What advice do you have for a woman wanting to get involved in the wine business today?
Don’t do it! (Laughs) The classic saying is: “Owning a winery is a great way to turn a large fortune into a small one.” So you need to go into this business with your eyes wide, wide open. But, if you have the passion for this industry, then follow your bliss! The wine industry offers much in the way of what appeals to a woman’s professional sensibility, suitability as well as capability. Women can and do thrive in this environment, especially as the industry has opened up and will continue to do so for our gender.

I would say volunteer for each and every task, no matter how menial and perhaps a little off course for your specific interest or discipline within the industry. This in order that you blossom as a professional firmly rooted in and knowledgeable about all aspects of the wine business; meanwhile, ratcheting in on what specifically floats your boat! There are 8,000 things that can go wrong before a beautiful bottle of wine is created. Go learn what they are and the solutions. Your career in the industry will be richer and more robust for it.

What are your thoughts about the Washington wine industry, in general?
It’s growing and evolving so fast. Of course, market forces are having their way with the industry with a slower than anticipated recovery, the whim of weather conditions, and I-1183 changing the rules and the way of doing business in the state. We just have to continue to be smart, nimble, responsive, and consistent with a great work ethic to slug it out every day. Plus, there are the oh-so-rapid changes in social media and the rest of the digital space in terms of how we communicate, converse, and interact with consumers, distributors, and our retail customers. Then there is the quality of the wine in this state. The quality of our wines is undisputed. As a percentage of total production, Washington has more 90+ point Wine Spectator scored wines than any other wine region on Earth. And, our winery is of course proud to have made quite a few contributions to that statistic.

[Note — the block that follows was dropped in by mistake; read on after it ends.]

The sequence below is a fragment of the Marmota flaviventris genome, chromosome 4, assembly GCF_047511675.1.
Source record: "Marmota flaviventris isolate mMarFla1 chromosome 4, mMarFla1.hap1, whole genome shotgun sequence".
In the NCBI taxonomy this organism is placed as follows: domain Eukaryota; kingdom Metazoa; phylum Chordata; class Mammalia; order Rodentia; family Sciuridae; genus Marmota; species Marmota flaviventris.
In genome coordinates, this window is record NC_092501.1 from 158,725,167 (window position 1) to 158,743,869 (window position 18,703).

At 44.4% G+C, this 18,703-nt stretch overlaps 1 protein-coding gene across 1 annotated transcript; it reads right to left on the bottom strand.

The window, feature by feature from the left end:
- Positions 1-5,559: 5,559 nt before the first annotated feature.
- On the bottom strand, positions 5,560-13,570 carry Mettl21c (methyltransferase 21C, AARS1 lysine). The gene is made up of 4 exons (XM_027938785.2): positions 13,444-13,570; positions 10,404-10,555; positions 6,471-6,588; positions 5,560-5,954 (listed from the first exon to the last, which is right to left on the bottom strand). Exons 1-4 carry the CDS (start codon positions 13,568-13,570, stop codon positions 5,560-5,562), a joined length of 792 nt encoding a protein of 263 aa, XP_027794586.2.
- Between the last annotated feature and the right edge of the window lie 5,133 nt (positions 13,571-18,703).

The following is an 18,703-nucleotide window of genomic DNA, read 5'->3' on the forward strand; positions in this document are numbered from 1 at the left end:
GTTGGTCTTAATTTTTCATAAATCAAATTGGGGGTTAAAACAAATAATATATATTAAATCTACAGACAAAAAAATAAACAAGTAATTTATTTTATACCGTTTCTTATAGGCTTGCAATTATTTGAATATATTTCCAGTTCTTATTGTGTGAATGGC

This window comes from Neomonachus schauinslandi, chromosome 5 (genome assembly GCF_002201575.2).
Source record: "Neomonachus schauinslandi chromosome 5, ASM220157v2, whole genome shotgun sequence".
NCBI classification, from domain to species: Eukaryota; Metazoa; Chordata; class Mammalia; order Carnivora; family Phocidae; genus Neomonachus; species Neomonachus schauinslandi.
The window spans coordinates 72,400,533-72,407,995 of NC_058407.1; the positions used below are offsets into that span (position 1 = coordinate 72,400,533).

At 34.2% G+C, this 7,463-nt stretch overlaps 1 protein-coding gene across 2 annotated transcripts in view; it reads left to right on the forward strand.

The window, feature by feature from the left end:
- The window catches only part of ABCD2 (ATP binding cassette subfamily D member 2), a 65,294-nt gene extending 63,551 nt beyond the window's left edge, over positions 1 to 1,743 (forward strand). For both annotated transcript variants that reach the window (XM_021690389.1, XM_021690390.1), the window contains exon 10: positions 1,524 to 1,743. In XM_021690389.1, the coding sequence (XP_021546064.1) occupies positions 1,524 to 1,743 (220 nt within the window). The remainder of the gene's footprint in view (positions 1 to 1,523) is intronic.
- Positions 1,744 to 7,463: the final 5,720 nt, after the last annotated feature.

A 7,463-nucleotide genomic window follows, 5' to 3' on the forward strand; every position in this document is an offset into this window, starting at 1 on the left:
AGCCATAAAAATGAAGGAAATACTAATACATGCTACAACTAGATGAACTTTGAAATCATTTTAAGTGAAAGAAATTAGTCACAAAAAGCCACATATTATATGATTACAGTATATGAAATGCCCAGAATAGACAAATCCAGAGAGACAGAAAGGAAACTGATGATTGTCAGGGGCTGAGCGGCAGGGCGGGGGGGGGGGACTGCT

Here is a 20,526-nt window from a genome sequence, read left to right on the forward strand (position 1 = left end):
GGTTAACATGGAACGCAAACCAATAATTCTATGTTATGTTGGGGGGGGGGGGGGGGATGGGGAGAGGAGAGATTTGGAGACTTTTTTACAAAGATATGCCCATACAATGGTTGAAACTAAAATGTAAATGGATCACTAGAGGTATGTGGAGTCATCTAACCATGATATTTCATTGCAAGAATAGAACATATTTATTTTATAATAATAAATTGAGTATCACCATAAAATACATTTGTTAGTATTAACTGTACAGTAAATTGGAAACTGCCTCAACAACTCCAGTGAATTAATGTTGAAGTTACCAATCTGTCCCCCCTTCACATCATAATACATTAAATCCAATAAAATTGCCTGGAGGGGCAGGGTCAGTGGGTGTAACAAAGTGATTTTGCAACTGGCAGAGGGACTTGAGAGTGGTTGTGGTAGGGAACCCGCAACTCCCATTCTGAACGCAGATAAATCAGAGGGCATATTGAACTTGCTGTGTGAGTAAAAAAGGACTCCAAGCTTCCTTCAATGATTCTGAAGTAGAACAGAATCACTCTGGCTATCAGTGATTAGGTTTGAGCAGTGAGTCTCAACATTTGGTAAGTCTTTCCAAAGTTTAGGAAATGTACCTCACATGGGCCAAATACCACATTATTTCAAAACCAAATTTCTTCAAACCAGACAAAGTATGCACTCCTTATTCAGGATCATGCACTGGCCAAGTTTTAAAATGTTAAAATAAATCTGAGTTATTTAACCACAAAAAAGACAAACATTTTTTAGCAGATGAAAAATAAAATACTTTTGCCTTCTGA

In recent years the Washington wine industry has grown at a rapid rate. Do you expect that trend to continue?
The trend yes, the rate, maybe not so much.  But, we should come out of the overall economic trough in even better shape. Our industry will be stronger for the testing. And, as we’ve seen, the wine industry has been a bit more resilient than other industries through these very difficult times. In the midst of it all, I expect that the number of women that become involved in the wine business to blossom and grow.

How do you and your husband, Rob, divide the duties at the winery?